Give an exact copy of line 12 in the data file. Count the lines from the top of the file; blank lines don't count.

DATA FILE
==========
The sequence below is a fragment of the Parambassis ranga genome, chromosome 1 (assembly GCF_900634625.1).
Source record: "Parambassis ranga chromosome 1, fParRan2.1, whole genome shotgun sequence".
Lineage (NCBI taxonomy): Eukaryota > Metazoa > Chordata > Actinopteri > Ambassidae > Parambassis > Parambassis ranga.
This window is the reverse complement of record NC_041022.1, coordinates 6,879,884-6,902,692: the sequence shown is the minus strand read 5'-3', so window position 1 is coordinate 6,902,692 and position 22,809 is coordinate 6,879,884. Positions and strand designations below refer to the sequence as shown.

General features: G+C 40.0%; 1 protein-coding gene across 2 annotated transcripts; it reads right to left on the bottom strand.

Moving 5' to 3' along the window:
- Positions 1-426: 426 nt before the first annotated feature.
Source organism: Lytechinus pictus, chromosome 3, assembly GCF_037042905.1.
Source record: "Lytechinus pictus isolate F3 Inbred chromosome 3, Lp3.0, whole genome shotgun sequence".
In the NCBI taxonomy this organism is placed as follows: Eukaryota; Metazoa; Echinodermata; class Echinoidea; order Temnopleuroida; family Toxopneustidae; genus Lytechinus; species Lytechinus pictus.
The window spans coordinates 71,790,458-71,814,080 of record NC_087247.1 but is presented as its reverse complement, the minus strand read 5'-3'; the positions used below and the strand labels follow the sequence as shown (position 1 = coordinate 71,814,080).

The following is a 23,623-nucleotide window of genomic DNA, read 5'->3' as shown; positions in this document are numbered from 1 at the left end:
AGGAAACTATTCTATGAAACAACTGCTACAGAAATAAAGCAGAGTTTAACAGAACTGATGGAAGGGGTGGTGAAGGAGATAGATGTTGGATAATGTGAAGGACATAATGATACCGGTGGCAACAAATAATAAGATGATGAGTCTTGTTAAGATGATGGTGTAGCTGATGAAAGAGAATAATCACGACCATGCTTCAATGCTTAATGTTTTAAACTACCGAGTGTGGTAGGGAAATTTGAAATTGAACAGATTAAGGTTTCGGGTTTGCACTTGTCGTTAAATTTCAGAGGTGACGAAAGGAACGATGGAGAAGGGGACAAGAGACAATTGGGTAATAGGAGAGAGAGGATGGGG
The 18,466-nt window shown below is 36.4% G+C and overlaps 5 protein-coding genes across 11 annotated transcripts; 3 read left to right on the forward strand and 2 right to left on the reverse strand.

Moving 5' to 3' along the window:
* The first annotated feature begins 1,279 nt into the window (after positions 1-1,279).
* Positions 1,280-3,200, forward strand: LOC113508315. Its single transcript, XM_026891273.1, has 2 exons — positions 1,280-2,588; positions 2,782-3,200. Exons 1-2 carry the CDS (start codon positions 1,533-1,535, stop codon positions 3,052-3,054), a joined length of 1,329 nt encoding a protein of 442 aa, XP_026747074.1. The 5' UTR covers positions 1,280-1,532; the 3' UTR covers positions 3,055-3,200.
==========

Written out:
The following is a 23,623-nucleotide window of genomic DNA, read 5'->3' as shown; positions in this document are numbered from 1 at the left end: